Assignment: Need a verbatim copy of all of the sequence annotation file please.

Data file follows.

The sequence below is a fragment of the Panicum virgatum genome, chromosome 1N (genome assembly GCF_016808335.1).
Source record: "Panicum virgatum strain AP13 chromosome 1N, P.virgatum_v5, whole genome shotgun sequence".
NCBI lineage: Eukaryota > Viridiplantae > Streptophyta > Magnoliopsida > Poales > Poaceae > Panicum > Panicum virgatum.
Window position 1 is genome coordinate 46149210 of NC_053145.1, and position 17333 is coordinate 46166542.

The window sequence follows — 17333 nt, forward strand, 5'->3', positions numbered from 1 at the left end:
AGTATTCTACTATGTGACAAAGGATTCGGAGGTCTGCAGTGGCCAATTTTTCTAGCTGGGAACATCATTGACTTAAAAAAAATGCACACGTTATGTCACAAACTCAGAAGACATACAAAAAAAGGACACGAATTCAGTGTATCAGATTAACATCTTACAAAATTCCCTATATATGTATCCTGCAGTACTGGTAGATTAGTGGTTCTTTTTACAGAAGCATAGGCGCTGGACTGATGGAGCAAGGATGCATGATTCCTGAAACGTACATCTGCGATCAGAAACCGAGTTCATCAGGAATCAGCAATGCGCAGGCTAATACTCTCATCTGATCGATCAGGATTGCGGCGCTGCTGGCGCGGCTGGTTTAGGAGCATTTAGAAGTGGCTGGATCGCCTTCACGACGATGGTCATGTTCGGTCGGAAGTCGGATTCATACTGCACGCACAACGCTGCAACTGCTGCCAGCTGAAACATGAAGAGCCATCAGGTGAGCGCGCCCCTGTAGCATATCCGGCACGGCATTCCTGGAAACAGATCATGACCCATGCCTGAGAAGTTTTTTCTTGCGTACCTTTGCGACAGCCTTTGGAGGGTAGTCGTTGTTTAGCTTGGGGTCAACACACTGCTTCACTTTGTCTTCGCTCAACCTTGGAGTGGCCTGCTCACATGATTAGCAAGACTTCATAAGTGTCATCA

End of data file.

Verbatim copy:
The sequence below is a fragment of the Panicum virgatum genome, chromosome 1N (genome assembly GCF_016808335.1).
Source record: "Panicum virgatum strain AP13 chromosome 1N, P.virgatum_v5, whole genome shotgun sequence".
NCBI lineage: Eukaryota > Viridiplantae > Streptophyta > Magnoliopsida > Poales > Poaceae > Panicum > Panicum virgatum.
Window position 1 is genome coordinate 46149210 of NC_053145.1, and position 17333 is coordinate 46166542.

The window sequence follows — 17333 nt, forward strand, 5'->3', positions numbered from 1 at the left end:
AGTATTCTACTATGTGACAAAGGATTCGGAGGTCTGCAGTGGCCAATTTTTCTAGCTGGGAACATCATTGACTTAAAAAAAATGCACACGTTATGTCACAAACTCAGAAGACATACAAAAAAAGGACACGAATTCAGTGTATCAGATTAACATCTTACAAAATTCCCTATATATGTATCCTGCAGTACTGGTAGATTAGTGGTTCTTTTTACAGAAGCATAGGCGCTGGACTGATGGAGCAAGGATGCATGATTCCTGAAACGTACATCTGCGATCAGAAACCGAGTTCATCAGGAATCAGCAATGCGCAGGCTAATACTCTCATCTGATCGATCAGGATTGCGGCGCTGCTGGCGCGGCTGGTTTAGGAGCATTTAGAAGTGGCTGGATCGCCTTCACGACGATGGTCATGTTCGGTCGGAAGTCGGATTCATACTGCACGCACAACGCTGCAACTGCTGCCAGCTGAAACATGAAGAGCCATCAGGTGAGCGCGCCCCTGTAGCATATCCGGCACGGCATTCCTGGAAACAGATCATGACCCATGCCTGAGAAGTTTTTTCTTGCGTACCTTTGCGACAGCCTTTGGAGGGTAGTCGTTGTTTAGCTTGGGGTCAACACACTGCTTCACTTTGTCTTCGCTCAACCTTGGAGTGGCCTGCTCACATGATTAGCAAGACTTCATAAGTGTCATCA